Naturally, I was going to ask questions about politics and social issues in Russia. I was fortunate to discuss these questions with Dennis, my hostel mate in Moscow who was also Russia.
According to Dennis, Putin isn’t the highest power in Russia. He is in fact a frontman, manager and negotiator for Russia’s ruling families, those “oligarchs” who own major stakes in Russia’s oil, mining and telecommunications industries.
Still, Putin was everywhere. On every street stall and in every Metro station and souvenir shop, I saw his hulking muscles on rather tawdry looking T-shirts, mugs and even on Matryoshka dolls. One shop on Arbat Street in Moscow had a doll with Putin on the outside, and Trump on the inside …
I couldn’t tell how popular Putin really was. Dennis said that most of the younger generation had grown weary of him after his 18 years in power. Still, if anything, Putin struck me more as a symbol of Russian pride and manhood in standing up to the West.
On June 14, 2018, I took the train to St. Petersburg. St. Petersburg was the capital of imperial Russia and the site of the country’s great revolutions. I came here to see the history and I ended up learning more about Russia’s history of revolutions.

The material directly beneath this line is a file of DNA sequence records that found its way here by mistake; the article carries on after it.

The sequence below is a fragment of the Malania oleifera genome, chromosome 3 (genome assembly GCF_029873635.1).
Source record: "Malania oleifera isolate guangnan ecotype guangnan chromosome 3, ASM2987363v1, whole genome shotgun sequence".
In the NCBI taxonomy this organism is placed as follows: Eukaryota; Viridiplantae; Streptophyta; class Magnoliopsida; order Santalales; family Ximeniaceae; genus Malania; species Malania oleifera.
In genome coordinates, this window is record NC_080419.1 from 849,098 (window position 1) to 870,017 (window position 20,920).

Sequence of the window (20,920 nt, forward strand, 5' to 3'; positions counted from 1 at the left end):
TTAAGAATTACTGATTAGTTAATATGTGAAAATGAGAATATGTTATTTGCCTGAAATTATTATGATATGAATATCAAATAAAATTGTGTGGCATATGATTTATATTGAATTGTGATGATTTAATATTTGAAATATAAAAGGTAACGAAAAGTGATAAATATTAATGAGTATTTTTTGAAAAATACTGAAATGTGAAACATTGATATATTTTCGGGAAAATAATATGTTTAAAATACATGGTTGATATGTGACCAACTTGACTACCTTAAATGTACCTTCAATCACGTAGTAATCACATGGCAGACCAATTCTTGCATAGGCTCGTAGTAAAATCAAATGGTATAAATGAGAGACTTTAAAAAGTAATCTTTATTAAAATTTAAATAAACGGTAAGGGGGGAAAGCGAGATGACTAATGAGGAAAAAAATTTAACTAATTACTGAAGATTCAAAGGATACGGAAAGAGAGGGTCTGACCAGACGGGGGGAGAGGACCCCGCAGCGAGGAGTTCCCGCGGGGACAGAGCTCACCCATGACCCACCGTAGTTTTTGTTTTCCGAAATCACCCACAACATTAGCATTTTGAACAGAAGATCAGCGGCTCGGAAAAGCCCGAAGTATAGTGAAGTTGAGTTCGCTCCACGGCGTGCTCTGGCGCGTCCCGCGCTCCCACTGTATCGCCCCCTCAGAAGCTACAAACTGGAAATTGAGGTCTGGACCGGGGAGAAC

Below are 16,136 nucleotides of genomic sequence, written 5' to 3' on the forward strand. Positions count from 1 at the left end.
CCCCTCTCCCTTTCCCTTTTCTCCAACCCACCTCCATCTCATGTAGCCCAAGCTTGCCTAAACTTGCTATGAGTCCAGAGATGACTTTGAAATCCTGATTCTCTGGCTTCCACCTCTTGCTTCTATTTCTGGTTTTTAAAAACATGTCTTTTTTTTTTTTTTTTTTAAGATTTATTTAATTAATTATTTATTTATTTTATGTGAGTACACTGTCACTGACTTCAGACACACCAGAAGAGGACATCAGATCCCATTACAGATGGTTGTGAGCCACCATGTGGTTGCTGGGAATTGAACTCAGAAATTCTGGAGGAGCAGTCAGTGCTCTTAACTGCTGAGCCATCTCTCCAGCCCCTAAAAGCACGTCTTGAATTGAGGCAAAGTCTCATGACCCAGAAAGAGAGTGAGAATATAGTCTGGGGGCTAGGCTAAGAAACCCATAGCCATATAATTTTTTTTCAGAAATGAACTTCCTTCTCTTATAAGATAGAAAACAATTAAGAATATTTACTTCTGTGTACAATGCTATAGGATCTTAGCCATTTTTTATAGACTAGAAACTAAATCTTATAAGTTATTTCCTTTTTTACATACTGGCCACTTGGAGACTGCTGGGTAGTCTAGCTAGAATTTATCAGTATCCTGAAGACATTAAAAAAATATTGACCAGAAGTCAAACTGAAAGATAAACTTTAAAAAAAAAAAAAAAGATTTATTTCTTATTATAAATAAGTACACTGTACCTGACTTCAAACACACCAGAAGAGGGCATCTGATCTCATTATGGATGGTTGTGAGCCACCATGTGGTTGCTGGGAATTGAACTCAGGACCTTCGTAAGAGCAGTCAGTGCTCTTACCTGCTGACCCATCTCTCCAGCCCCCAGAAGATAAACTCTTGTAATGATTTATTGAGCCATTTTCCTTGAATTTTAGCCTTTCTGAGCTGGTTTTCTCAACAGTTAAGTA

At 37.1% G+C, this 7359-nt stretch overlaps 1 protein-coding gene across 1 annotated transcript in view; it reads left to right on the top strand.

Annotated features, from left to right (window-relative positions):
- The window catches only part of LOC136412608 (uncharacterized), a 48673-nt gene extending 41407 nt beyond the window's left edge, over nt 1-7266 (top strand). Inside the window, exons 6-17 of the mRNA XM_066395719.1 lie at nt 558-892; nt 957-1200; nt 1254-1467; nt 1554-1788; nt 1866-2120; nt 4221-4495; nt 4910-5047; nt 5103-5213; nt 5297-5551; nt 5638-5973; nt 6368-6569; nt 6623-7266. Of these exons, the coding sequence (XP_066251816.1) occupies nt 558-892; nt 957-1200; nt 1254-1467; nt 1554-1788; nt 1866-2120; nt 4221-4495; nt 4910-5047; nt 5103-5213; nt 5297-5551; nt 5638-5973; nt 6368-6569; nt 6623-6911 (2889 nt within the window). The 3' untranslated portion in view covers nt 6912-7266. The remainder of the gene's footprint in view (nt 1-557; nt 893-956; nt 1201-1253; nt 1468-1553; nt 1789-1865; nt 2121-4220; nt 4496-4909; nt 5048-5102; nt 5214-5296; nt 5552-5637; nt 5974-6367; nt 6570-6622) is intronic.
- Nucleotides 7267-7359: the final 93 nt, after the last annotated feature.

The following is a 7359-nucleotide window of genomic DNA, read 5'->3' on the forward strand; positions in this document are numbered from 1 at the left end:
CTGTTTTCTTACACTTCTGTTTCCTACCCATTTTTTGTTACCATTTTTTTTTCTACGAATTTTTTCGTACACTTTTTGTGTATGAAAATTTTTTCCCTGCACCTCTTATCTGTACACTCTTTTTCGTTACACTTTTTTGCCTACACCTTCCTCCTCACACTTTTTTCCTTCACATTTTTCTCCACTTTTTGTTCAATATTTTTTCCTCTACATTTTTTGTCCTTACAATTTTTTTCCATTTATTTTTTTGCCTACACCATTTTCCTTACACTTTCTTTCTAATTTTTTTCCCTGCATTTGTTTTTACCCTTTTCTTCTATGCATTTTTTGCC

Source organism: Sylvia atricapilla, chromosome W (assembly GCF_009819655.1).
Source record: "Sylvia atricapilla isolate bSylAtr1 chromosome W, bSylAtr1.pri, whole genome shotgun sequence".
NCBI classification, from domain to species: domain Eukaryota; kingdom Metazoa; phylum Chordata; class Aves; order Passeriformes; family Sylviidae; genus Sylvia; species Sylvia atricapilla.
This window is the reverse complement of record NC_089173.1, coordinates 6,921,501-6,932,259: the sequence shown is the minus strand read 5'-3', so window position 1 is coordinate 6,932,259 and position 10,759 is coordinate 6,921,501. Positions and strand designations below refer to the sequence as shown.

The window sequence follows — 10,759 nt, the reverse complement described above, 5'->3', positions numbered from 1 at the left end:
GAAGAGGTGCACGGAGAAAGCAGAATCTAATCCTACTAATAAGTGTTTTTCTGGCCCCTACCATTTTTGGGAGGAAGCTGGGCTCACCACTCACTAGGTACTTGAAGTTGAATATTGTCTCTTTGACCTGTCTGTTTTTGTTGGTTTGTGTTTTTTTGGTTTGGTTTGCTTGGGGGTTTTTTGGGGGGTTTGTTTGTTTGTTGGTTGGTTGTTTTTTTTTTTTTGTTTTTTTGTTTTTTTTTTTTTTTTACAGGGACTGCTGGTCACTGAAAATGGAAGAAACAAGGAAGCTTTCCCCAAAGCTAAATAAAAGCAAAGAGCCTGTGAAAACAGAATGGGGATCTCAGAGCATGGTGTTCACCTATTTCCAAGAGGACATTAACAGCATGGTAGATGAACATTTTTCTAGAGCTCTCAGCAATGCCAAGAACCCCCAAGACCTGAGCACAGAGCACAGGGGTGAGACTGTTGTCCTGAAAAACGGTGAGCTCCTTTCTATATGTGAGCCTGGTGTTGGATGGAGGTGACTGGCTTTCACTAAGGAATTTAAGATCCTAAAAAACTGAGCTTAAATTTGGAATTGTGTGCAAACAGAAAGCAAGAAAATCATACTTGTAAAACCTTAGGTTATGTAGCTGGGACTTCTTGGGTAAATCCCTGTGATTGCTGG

In 1881, the Czar Alexander II was assassinated by a group of political revolutionaries. I visited the Church of the Savior on Spilled Blood below, which marks the site of his assassination. In 1887, Lenin’s brother was executed for taking part in an attempted assassination of Emperor Alexander III.
On June 17, 2018, I visited the Hermitage Museum and the Winter Palace, one of the world’s greatest museums and the residence of Russia’s last czars respectively. In front of the Winter Palace is Palace Square (below). This was the site of the Russian Revolution of 1905 which created a legislative assembly and constitution for Imperial Russia.
On November 7, 1917, Lenin’s Bolsheviks stormed the Winter Palace from Palace Square. They forced the abdication of Nicholas II and created the Soviet Union.
The Soviet Union ended in 1991. In August 1991, Communist hardliners within the Soviet Union attempted to overthrow the pro-reform Gorbachev and seize control of the government. The Russian people, under the leadership of Yeltsin, rose up and defeated that attempted coup.
Russia may be an authoritarian country, I thought, but Russians don’t take it lying down.
Gender and Sexuality
I was struck by how clearly the genders are demarcated in Russia.
The Russian men were jacked. They wore tight T-shirts and muscle shirts. The (younger) Russian women meanwhile often looked like Barbie dolls, wearing skimpy little tops and showing off as much leg as possible.
I saw men and women holdings hands everywhere. It was a Barbie and Ken fantasy.
What I didn’t see were any gays or lesbians openly expressing their affection. Homosexuality isn’t illegal in Russia, but “promoting” it in public is. I looked up some gay clubs in St. Petersburg, but when I found them, they were housed in dark, indiscreet buildings, with tinted windows and an intercom at the door.